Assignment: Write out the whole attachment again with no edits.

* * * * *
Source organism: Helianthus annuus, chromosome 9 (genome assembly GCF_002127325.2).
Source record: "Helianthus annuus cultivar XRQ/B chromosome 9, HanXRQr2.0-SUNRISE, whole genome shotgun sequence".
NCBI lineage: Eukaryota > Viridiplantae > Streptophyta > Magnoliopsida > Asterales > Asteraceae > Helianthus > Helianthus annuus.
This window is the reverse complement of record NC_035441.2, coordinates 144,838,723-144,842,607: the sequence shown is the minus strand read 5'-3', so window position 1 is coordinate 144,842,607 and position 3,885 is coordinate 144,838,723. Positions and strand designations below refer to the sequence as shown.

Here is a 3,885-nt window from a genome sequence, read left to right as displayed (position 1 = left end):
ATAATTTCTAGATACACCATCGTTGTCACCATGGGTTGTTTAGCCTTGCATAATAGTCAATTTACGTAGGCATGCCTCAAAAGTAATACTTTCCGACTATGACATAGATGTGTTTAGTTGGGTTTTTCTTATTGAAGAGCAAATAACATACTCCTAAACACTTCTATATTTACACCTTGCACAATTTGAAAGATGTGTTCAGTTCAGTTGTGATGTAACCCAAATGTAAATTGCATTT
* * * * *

Source organism: Helianthus annuus, chromosome 9 (genome assembly GCF_002127325.2).
Source record: "Helianthus annuus cultivar XRQ/B chromosome 9, HanXRQr2.0-SUNRISE, whole genome shotgun sequence".
NCBI lineage: Eukaryota > Viridiplantae > Streptophyta > Magnoliopsida > Asterales > Asteraceae > Helianthus > Helianthus annuus.
This window is the reverse complement of record NC_035441.2, coordinates 144,838,723-144,842,607: the sequence shown is the minus strand read 5'-3', so window position 1 is coordinate 144,842,607 and position 3,885 is coordinate 144,838,723. Positions and strand designations below refer to the sequence as shown.

Here is a 3,885-nt window from a genome sequence, read left to right as displayed (position 1 = left end):
ATAATTTCTAGATACACCATCGTTGTCACCATGGGTTGTTTAGCCTTGCATAATAGTCAATTTACGTAGGCATGCCTCAAAAGTAATACTTTCCGACTATGACATAGATGTGTTTAGTTGGGTTTTTCTTATTGAAGAGCAAATAACATACTCCTAAACACTTCTATATTTACACCTTGCACAATTTGAAAGATGTGTTCAGTTCAGTTGTGATGTAACCCAAATGTAAATTGCATTT